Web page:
First published anonymously in 1912, this resolutely unsentimental novel gave many white readers their first glimpse of the double standard — and double consciousness — that ruled the lives of black people in modern America. Republished in 1927, at the height of the Harlem Renaissance, with an introduction by Carl Van Vechten, The Autobiography of an Ex-Coloured Man became a groundbreaking document of Afro-American culture; the first first-person novel ever written by a black, it became an eloquent model for later novelists ranging from Zora Neale Hurston to Richard Wright and Ralph Ellison.
Narrated by a man whose light skin enables him to "pass" for white, the novel describes a journey through the strata of black society at the turn of the century — from a cigar factory in Jacksonville to an elite gambling club in New York, from genteel aristocrats to the musicians who hammered out the rhythms of ragtime. The Autobiography of an Ex-Coloured Man is a complex and moving examination of the question of race and an unsparing look at what it meant to forge an identity as a man in a culture that recognized nothing but color.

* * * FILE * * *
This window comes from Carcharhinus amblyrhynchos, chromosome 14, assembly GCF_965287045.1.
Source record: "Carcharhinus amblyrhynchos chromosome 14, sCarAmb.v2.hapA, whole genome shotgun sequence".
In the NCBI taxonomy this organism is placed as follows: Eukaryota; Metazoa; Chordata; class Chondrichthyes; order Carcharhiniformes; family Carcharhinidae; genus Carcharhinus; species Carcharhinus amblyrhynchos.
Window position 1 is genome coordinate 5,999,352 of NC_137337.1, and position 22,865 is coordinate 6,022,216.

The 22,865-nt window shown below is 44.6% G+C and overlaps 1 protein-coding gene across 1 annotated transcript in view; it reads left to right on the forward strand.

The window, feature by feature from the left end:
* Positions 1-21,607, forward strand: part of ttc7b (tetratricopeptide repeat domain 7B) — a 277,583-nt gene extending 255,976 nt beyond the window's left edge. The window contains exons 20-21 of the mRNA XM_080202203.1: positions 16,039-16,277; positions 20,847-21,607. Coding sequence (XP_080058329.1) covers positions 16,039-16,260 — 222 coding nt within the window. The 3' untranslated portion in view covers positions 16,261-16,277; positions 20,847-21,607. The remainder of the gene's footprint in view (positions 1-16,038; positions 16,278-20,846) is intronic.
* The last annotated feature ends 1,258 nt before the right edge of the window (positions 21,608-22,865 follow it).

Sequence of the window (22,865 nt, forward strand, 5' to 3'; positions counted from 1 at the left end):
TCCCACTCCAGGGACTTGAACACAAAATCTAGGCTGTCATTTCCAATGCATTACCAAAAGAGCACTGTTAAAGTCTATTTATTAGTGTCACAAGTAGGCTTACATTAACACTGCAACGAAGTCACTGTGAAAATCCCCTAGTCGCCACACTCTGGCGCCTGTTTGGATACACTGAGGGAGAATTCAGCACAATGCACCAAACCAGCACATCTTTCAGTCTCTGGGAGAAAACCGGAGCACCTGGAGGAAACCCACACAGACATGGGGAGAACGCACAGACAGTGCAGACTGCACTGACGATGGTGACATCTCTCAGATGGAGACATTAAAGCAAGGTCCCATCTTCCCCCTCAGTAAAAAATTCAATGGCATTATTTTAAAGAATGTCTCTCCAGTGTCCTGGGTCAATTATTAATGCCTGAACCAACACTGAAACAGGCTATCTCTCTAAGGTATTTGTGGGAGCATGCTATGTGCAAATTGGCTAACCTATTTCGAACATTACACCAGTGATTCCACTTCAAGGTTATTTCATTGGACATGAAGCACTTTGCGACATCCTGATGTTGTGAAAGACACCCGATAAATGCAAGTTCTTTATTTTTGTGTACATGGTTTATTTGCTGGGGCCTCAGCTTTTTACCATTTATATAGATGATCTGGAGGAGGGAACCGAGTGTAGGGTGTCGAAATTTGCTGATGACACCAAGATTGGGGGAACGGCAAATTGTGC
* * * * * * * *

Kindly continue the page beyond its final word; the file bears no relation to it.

James Weldon Johnson (1871–1938)—novelist, poet, lawyer, editor, ethnomusicologist—was also the coauthor (with his brother, J. Rosamond Johnson) of the hymn “Lift Every Voice and Sing,” widely accepted as the “Negro National Anthem.”